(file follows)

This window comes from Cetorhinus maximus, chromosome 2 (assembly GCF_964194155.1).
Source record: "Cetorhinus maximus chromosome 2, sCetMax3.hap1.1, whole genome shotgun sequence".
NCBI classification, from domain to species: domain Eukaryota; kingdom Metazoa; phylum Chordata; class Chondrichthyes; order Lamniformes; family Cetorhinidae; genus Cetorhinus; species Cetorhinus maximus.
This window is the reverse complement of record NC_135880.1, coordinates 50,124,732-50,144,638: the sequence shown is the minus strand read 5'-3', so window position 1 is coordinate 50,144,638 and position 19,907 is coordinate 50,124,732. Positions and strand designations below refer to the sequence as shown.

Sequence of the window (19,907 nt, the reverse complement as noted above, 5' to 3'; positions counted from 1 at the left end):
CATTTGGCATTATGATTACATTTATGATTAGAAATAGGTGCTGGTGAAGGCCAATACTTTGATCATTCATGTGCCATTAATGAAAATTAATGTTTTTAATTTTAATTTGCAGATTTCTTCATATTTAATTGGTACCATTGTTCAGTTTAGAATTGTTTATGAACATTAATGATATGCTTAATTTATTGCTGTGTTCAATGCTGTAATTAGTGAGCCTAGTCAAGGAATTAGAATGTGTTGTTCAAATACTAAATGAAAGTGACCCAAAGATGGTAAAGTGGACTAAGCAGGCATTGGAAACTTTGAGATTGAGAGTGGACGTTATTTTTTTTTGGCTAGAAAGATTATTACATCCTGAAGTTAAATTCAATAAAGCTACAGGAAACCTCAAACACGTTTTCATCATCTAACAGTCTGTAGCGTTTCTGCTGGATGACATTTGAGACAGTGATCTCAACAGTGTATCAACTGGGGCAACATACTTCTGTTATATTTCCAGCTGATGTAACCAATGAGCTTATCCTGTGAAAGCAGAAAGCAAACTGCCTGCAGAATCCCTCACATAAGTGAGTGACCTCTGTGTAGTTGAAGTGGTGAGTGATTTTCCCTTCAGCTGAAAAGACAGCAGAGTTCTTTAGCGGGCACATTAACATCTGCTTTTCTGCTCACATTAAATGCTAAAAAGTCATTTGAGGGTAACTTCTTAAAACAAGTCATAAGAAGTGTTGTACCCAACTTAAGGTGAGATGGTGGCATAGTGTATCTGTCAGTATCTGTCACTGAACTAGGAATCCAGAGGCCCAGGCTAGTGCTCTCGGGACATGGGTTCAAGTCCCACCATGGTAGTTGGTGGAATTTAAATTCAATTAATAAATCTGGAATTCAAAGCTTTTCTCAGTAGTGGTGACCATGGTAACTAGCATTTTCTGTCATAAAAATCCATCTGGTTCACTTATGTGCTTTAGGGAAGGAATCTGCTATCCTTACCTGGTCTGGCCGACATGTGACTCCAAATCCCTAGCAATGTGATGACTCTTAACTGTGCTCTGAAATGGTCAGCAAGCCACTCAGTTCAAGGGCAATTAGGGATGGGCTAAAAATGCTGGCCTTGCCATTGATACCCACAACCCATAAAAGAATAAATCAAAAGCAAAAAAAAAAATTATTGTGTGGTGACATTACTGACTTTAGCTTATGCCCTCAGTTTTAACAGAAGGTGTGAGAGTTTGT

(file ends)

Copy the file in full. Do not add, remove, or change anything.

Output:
This window comes from Cetorhinus maximus, chromosome 2 (assembly GCF_964194155.1).
Source record: "Cetorhinus maximus chromosome 2, sCetMax3.hap1.1, whole genome shotgun sequence".
NCBI classification, from domain to species: domain Eukaryota; kingdom Metazoa; phylum Chordata; class Chondrichthyes; order Lamniformes; family Cetorhinidae; genus Cetorhinus; species Cetorhinus maximus.
This window is the reverse complement of record NC_135880.1, coordinates 50,124,732-50,144,638: the sequence shown is the minus strand read 5'-3', so window position 1 is coordinate 50,144,638 and position 19,907 is coordinate 50,124,732. Positions and strand designations below refer to the sequence as shown.

Sequence of the window (19,907 nt, the reverse complement as noted above, 5' to 3'; positions counted from 1 at the left end):
CATTTGGCATTATGATTACATTTATGATTAGAAATAGGTGCTGGTGAAGGCCAATACTTTGATCATTCATGTGCCATTAATGAAAATTAATGTTTTTAATTTTAATTTGCAGATTTCTTCATATTTAATTGGTACCATTGTTCAGTTTAGAATTGTTTATGAACATTAATGATATGCTTAATTTATTGCTGTGTTCAATGCTGTAATTAGTGAGCCTAGTCAAGGAATTAGAATGTGTTGTTCAAATACTAAATGAAAGTGACCCAAAGATGGTAAAGTGGACTAAGCAGGCATTGGAAACTTTGAGATTGAGAGTGGACGTTATTTTTTTTTGGCTAGAAAGATTATTACATCCTGAAGTTAAATTCAATAAAGCTACAGGAAACCTCAAACACGTTTTCATCATCTAACAGTCTGTAGCGTTTCTGCTGGATGACATTTGAGACAGTGATCTCAACAGTGTATCAACTGGGGCAACATACTTCTGTTATATTTCCAGCTGATGTAACCAATGAGCTTATCCTGTGAAAGCAGAAAGCAAACTGCCTGCAGAATCCCTCACATAAGTGAGTGACCTCTGTGTAGTTGAAGTGGTGAGTGATTTTCCCTTCAGCTGAAAAGACAGCAGAGTTCTTTAGCGGGCACATTAACATCTGCTTTTCTGCTCACATTAAATGCTAAAAAGTCATTTGAGGGTAACTTCTTAAAACAAGTCATAAGAAGTGTTGTACCCAACTTAAGGTGAGATGGTGGCATAGTGTATCTGTCAGTATCTGTCACTGAACTAGGAATCCAGAGGCCCAGGCTAGTGCTCTCGGGACATGGGTTCAAGTCCCACCATGGTAGTTGGTGGAATTTAAATTCAATTAATAAATCTGGAATTCAAAGCTTTTCTCAGTAGTGGTGACCATGGTAACTAGCATTTTCTGTCATAAAAATCCATCTGGTTCACTTATGTGCTTTAGGGAAGGAATCTGCTATCCTTACCTGGTCTGGCCGACATGTGACTCCAAATCCCTAGCAATGTGATGACTCTTAACTGTGCTCTGAAATGGTCAGCAAGCCACTCAGTTCAAGGGCAATTAGGGATGGGCTAAAAATGCTGGCCTTGCCATTGATACCCACAACCCATAAAAGAATAAATCAAAAGCAAAAAAAAAAATTATTGTGTGGTGACATTACTGACTTTAGCTTATGCCCTCAGTTTTAACAGAAGGTGTGAGAGTTTGT